The Suzuki chassis got the biggest facelift in the 2011 redesign. A new 43mm three-way-adjustable Showa Big Piston Fork debuts, with the rear shock reconfigured to work with the new front end. The suspension is mated to an all-new twin spar aluminum frame, which alters the 54.5-inch wheelbase by a scant 15mm. Our scales indicated a curb weight of 415 pounds, which does indeed trim some fat off the 421 pounds measured in our 2009 test (though not close to the 20-pound claim).

Hustling about on the street, the Gixxer delivers a planted feel in the corners and comforting stability. The front end felt particularly impressive, with our Road Test Editor noting its stability under hard braking – which likely boosted the Gixxer’s performance in that category as well. The Bridgestone BT-016 tires seemed to make a perfect fit for the street-bound GSXR too. While it does rate behind the Honda and Triumph in the overall handling marks, this is a compliment to those rides, not a dig on the Suzuki. The 600 and 750 both exhibit all the tell-tale signs of an easy-to-ride bike: "point and shoot," "effortless turning," "the bike seems to turn itself," "I looked down and couldn’t believe how fast I was going" … all were talking points made by various testers in regards to the Suzukis.

The Suzuki’s class-leading street ergonomics no doubt contribute to this easy-riding sensation. The 31.9-inch seat, while fractionally lowest to the ground in this comparison, is far and away the plushest perch. Riding position is more upright on the GSX-Rs, as much as a SS can be termed upright. The clip-on bars feel higher placed and wider. This provides comfort with less pressure exerted on the wrists, as well as a skosh extra leverage when maneuvering.

The windscreen delivers decent wind protection, that is to say a steady, buffet-less airflow to the rider's upper chest. Behind it is a functional, informative dash, with analog tach and right-side digital speedo. The gear position indicator is prominent, a welcome feature on a street bike. The advantage of the S-DMS option, however, is what gets the Suzuki a top mark in the instrumentation/electronics category.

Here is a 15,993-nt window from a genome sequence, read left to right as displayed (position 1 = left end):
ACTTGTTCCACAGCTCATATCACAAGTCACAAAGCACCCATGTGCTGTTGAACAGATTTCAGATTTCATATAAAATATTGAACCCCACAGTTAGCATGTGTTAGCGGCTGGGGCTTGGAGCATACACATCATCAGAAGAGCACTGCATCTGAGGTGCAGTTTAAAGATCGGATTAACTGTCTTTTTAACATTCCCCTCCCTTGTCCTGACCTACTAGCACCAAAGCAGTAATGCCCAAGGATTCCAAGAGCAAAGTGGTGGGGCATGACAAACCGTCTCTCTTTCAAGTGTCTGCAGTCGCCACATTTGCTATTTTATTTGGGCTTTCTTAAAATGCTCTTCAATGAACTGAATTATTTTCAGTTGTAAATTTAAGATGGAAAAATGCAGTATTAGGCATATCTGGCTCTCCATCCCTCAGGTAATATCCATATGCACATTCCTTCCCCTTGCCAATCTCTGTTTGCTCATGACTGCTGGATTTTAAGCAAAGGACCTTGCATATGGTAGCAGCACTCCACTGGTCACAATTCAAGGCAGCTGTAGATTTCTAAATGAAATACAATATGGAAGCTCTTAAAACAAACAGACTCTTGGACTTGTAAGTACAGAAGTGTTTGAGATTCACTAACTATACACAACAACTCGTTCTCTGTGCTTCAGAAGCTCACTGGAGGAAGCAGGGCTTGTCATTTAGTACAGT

At 35.2 mpg, only the two-cylinder Ducati sipped fuel with more efficiency than the GSX-R600. Its 4.5 gallon tank equates to a 158.5-mile range, just eeking ahead of the Honda by less than half a mile. These fractional wins are offset by the Suzuki’s $11,599 MSRP. Ringing in as the costliest of the 600s, the Suzuki is just $300 more than the Honda but nearly a thousand more than Yamaha and an even $1600 above the budget-minded Kawasaki. Another stab at the Suzuki was its OEM replacement parts costs, which were more than double the Yamaha and easily the costliest of the Big Four entries. But those extra bucks do reflect the most updated round of SS technology, making us wonder what the next-generation 600s will cost from Suzuki’s rivals.

Even with the high-ish pricetag, the GSX-R600 comes out a winner on the street. It’s a notable first-ever win for the Gixxer, and while Suzuki execs might not be pinning this review up on their walls in adoration, this has to be a morale-booster for the Gixxer clan. After a decade of utter dominance in AMA racing, Suzuki’s powerhouse sportbike status has dimmed of late. While the Japanese manufacturers all got hit hard by the market downturn, Suzuki seemed to get it the worst. This was punctuated by the humiliating and dire move to import zero GSX-R sportbikes to the States in 2010. But 2011 is another year – another opportunity to succeed or fail. And in our 2011 Supersport Street Shootout, the GSX-R600 is a success – the clear favorite as comparison winner.

Highs & Lows


  • The best street ergonomics of the class, with comfortable seat and bar placement
  • Superb transmission and slipper clutch
  • Top-rated brakes courtesy of new Brembo monobloc calipers
  • Chassis delivers excellent stability with Showa Big Piston Fork


  • $11,599 MSRP (costliest of the 600s)
  • Loses something on the top end
  • Appearance rated best of Japanese bikes but no match for European